Urinary Incontinence (Overflow, Urge, Stress)

Urinary Incontinence (Overflow, Urge, Stress)


With the latest radio-frequency technology, our team at the R Clinic can help you restore your pelvic floor helping you to move with confidence again.

What is Urinary Incontinence?

Urinary incontinence is a very prevalent condition that becomes even more common with age. It affects one in three of Australian women. There are different types of incontinence with unique causes. Leaks can range from a few drops to a heavy stream, depending on the type and severity of the condition. The most common forms of incontinence are stress incontinence and urge incontinence. Some patients experience symptoms of both.

What causes Urinary Incontinence?

It can be difficult to determine the exact cause of incontinence in any woman. Often it is related to specific changes in body function. Women are most likely to develop urinary incontinence during pregnancy and after childbirth, or after the hormonal changes of menopause. During pregnancy, the extra weight and changes in hormones weaken your pelvic floor – the ‘hammock’ of muscles, ligaments and tissues that support your bladder. The pelvic floor is then weakened again during labour by pushing and then after menopause, when your body makes less of the female hormone oestrogen that helps keep the pelvic floor strong

How can we help?

As a women led team at FEMME, we understand the unique needs and concerns of women. Our mission is to empower women though innovative and state of the art treatments, helping to remove the stigma around feminine health.

Urinary incontinences are common symptoms that represent part of complex pelvic floor condition. There are several contributing factors causing women to suffer from these embarrassing symptoms. Here at Femme by THE R CLINIC, we offer the latest radiofrequency technology for pelvic floor restoration, and our experienced medical professionals will provide you a comprehensive assessment and tailored treatment plan that address your concerns.


Have further questions or want to learn more?

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What are the risk factors for developing urinary incontinence?
  • Gender. Women are more likely to have stress incontinence. Pregnancy, childbirth, menopause and normal female anatomy account for this difference.
  • Age. As you get older, the muscles in your bladder and urethra lose some of their strength. Changes with age reduce how much your bladder can hold and increase the chances of involuntary urine release.
  • Being overweight. Extra weight increases pressure on your bladder and surrounding muscles, which weakens them and allows urine to leak out when you cough or sneeze.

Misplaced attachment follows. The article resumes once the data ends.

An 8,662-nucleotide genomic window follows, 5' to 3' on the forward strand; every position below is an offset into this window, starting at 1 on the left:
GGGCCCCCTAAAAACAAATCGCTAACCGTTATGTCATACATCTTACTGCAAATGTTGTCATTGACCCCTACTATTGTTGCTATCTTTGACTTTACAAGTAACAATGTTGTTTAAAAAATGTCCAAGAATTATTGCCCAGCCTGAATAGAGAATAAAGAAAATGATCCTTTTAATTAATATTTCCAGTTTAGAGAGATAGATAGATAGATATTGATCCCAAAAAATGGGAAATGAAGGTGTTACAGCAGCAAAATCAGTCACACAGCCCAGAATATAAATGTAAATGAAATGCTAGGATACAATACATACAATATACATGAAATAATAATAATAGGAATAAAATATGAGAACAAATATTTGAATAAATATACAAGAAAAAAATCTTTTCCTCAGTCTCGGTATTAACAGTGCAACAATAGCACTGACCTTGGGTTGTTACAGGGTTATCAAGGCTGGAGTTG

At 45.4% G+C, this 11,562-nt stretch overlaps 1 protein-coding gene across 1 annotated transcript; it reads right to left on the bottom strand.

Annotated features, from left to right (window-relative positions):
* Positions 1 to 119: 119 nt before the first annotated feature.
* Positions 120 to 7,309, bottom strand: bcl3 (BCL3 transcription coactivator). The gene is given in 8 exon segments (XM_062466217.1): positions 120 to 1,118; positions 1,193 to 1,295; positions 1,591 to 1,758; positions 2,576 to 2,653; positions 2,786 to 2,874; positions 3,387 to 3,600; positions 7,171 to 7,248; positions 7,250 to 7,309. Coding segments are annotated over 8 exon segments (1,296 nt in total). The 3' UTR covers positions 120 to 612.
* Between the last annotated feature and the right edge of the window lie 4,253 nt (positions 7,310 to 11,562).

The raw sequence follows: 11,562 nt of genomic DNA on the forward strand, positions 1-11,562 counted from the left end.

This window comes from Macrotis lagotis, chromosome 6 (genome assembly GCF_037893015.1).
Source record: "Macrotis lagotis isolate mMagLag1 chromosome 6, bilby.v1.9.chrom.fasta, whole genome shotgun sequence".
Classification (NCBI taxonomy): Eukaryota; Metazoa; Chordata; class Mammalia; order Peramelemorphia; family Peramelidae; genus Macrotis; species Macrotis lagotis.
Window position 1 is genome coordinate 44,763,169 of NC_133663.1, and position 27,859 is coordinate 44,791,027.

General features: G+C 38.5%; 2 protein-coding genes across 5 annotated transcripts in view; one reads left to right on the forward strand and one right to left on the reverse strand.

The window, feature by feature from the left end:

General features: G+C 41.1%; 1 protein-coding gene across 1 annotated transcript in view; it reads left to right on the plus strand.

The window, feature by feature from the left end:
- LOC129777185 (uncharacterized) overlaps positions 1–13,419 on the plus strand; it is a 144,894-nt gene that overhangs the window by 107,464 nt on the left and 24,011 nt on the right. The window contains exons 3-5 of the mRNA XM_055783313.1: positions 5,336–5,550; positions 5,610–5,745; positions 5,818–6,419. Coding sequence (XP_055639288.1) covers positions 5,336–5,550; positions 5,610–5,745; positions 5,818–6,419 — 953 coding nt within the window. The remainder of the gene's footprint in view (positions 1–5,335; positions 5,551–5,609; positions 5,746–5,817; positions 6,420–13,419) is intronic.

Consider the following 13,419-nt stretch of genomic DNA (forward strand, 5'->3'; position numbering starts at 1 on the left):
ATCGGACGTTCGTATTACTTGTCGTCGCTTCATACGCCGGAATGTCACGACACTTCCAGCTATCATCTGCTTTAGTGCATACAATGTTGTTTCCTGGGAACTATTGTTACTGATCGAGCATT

• Smoking. Tobacco use may increase your risk of urinary incontinence.
  • Family history. If a close family member has urinary incontinence, especially urge incontinence, your risk of developing the condition is higher.
  • Some diseases. Neurological disease or diabetes may increase your risk of incontinence.
Will incontinence go away?

Incontinence will not go away on its own but depending on the type of incontinence that you experience and the cause, it can often be improved. Often the first line of treatment for incontinence is pelvic floor exercise to strengthen the muscles that support the bladder. Newer technology such as Intra-vaginal electrical muscle stimulation can offer additional neuromuscular re-education to rehabilitate weak pelvic floor muscles. If muscle training is not enough, there are other energy-based devices (such as Forma V & Morpheus8 V) that strengthen the feminine tissues by stimulating the collagen cells to regenerate and rebuild for further support.

What are the complications of chronic urinary incontinence?
  • Skin problems. Rashes, skin infections and sores can develop from constantly wet skin.
  • Urinary tract infections. Incontinence increases your risk of repeated urinary tract infections.
  • Impacts on your personal life. Urinary incontinence can affect your social, work and personal relationships.
What else I can do to improve my symptoms?
  • Maintain a healthy weight
  • Practice pelvic floor exercises
  • Avoid bladder irritants, such as caffeine, alcohol and acidic foods
  • Eat more fibre, which can prevent constipation, a cause of urinary incontinence
  • Don’t smoke, or seek help to quit if you’re a smoker


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